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One reason the DNC and its chairman, Tom PerezThomas Edward PerezClinton’s top five vice presidential picks Government social programs: Triumph of hope over evidence Labor’s 'wasteful spending and mismanagement” at Workers’ Comp MORE, have rejected this proposal is that they believe it could be interpreted as favoring a single-issue candidate, which they see as unfair to candidates who prioritize other issues.

Here is another idea. The DNC should consider focusing its remaining 10 debates on a series of substantive topics, including climate. 

Here is a potential list of important topics that might be considered for the next 10 Democratic debates. The topics are adapted from the 2016 Democratic Party Platform. The DNC and remaining candidates might refine the topics and decide when best to schedule them.

  • Campaign finance, voting rights, fair elections and the courts
  • Climate, clean energy and environmental justice
  • Criminal justice and immigration
  • Economic security, economic fairness and jobs
  • Education and internet policy
  • Foreign policy, national security and valuing veterans
  • Health care and safety (including reproductive rights, prescription drug prices, opioid addiction and prevention of gun violence)
  • Housing, poverty reduction and caring for seniors
  • Racial justice and protection of rights for all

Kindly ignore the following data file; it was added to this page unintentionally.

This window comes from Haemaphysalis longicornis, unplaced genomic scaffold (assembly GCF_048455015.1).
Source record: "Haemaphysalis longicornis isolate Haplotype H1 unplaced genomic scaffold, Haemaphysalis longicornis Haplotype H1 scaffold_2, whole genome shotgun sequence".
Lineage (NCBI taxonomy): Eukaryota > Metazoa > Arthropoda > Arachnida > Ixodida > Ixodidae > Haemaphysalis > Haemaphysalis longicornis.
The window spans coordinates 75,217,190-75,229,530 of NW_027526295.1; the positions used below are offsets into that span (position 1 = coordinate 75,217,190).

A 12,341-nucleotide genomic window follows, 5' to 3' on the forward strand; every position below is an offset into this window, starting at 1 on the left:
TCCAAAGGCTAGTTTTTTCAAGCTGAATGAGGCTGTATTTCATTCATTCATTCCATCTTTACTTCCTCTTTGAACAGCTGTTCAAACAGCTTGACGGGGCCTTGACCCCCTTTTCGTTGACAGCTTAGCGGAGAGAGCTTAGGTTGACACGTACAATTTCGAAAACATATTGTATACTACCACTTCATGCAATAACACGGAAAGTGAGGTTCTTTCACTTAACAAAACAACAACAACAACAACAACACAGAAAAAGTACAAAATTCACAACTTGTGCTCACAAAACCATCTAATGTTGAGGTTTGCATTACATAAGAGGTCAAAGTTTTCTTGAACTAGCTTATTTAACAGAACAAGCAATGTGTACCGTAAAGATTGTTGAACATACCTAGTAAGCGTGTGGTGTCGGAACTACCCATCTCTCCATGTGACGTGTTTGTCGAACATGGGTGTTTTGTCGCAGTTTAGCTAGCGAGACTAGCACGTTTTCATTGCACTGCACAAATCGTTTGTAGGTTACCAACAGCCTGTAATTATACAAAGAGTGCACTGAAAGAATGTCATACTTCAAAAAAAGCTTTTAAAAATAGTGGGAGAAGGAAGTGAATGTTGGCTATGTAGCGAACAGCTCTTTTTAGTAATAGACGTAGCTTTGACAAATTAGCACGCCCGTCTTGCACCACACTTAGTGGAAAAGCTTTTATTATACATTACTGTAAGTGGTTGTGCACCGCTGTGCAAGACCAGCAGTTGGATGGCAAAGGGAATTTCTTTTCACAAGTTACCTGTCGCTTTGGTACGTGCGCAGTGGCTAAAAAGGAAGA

• Tax, trade, antitrust, finance and agriculture

There are several advantages to this format. First and foremost, it would serve to educate the public on the major policy issues facing the nation. Free-style debates leave too much room for moderators to pander to current news trends in “reality show” form  or ask “gotcha” questions based on salacious, embarrassing or difficult situations. Issue-oriented debates would focus attention on what matters and what substantively differentiates the candidates from one another.

Second, issue-specific debates would work against the tendency of the media to concentrate coverage on the presidential horse race. Who is up and who is down? Who did best in their set presentations and in sparring with others, and who did worst? It’s better to focus on real policy.

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Third, issue-specific debates for Democrats would avoid the trap of giving the incumbent president an extended preview of non-issue-related debating styles to assist in his preparation for the general election. The president is quite calculated in this regard. Issue-specific debates would empower Democrats as a whole to highlight areas of unity that differentiate them from the positions taken by Republicans.

Issue-specific debates would better serve all of us—Democrats, Republicans and independents. They would improve on an otherwise long, unstructured series likely to feature too many of what Sen. Kamala Harris aptly characterized as “food fights.”

Eric W. Orts is the Guardsmark Professor at the Wharton School of the University of Pennsylvania, the faculty director of the Initiative for Global Environmental Leadership, and an executive committee member of the Andrea Mitchell Center for the Study of Democracy.